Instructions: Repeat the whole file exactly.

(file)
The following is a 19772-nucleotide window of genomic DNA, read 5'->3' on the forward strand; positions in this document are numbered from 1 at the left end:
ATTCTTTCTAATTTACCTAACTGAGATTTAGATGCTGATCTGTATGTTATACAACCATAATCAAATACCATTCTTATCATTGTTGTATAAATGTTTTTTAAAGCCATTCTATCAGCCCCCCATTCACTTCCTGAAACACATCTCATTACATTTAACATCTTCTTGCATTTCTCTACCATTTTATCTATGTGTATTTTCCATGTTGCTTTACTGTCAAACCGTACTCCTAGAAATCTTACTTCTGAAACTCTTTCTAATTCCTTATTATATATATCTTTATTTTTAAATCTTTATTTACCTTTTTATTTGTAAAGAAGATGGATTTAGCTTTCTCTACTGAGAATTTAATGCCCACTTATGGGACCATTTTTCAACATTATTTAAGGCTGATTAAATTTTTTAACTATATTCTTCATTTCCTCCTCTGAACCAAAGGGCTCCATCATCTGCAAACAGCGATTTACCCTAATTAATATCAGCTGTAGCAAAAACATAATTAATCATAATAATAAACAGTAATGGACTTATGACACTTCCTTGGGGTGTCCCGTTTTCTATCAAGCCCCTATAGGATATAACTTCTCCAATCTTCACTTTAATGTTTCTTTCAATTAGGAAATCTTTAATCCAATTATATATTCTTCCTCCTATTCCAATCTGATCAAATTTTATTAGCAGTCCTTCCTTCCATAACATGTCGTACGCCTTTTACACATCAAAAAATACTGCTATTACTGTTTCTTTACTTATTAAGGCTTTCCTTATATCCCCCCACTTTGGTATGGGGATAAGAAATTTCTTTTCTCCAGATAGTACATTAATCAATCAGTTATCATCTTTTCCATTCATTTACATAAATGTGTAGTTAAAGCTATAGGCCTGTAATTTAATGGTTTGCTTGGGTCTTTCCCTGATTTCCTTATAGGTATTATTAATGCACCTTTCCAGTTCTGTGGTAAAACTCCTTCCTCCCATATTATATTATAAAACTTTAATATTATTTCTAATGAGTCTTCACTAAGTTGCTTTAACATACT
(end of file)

The following is a 19772-nucleotide window of genomic DNA, read 5'->3' on the forward strand; positions in this document are numbered from 1 at the left end:
ATTCTTTCTAATTTACCTAACTGAGATTTAGATGCTGATCTGTATGTTATACAACCATAATCAAATACCATTCTTATCATTGTTGTATAAATGTTTTTTAAAGCCATTCTATCAGCCCCCCATTCACTTCCTGAAACACATCTCATTACATTTAACATCTTCTTGCATTTCTCTACCATTTTATCTATGTGTATTTTCCATGTTGCTTTACTGTCAAACCGTACTCCTAGAAATCTTACTTCTGAAACTCTTTCTAATTCCTTATTATATATATCTTTATTTTTAAATCTTTATTTACCTTTTTATTTGTAAAGAAGATGGATTTAGCTTTCTCTACTGAGAATTTAATGCCCACTTATGGGACCATTTTTCAACATTATTTAAGGCTGATTAAATTTTTTAACTATATTCTTCATTTCCTCCTCTGAACCAAAGGGCTCCATCATCTGCAAACAGCGATTTACCCTAATTAATATCAGCTGTAGCAAAAACATAATTAATCATAATAATAAACAGTAATGGACTTATGACACTTCCTTGGGGTGTCCCGTTTTCTATCAAGCCCCTATAGGATATAACTTCTCCAATCTTCACTTTAATGTTTCTTTCAATTAGGAAATCTTTAATCCAATTATATATTCTTCCTCCTATTCCAATCTGATCAAATTTTATTAGCAGTCCTTCCTTCCATAACATGTCGTACGCCTTTTACACATCAAAAAATACTGCTATTACTGTTTCTTTACTTATTAAGGCTTTCCTTATATCCCCCCACTTTGGTATGGGGATAAGAAATTTCTTTTCTCCAGATAGTACATTAATCAATCAGTTATCATCTTTTCCATTCATTTACATAAATGTGTAGTTAAAGCTATAGGCCTGTAATTTAATGGTTTGCTTGGGTCTTTCCCTGATTTCCTTATAGGTATTATTAATGCACCTTTCCAGTTCTGTGGTAAAACTCCTTCCTCCCATATTATATTATAAAACTTTAATATTATTTCTAATGAGTCTTCACTAAGTTGCTTTAACATACT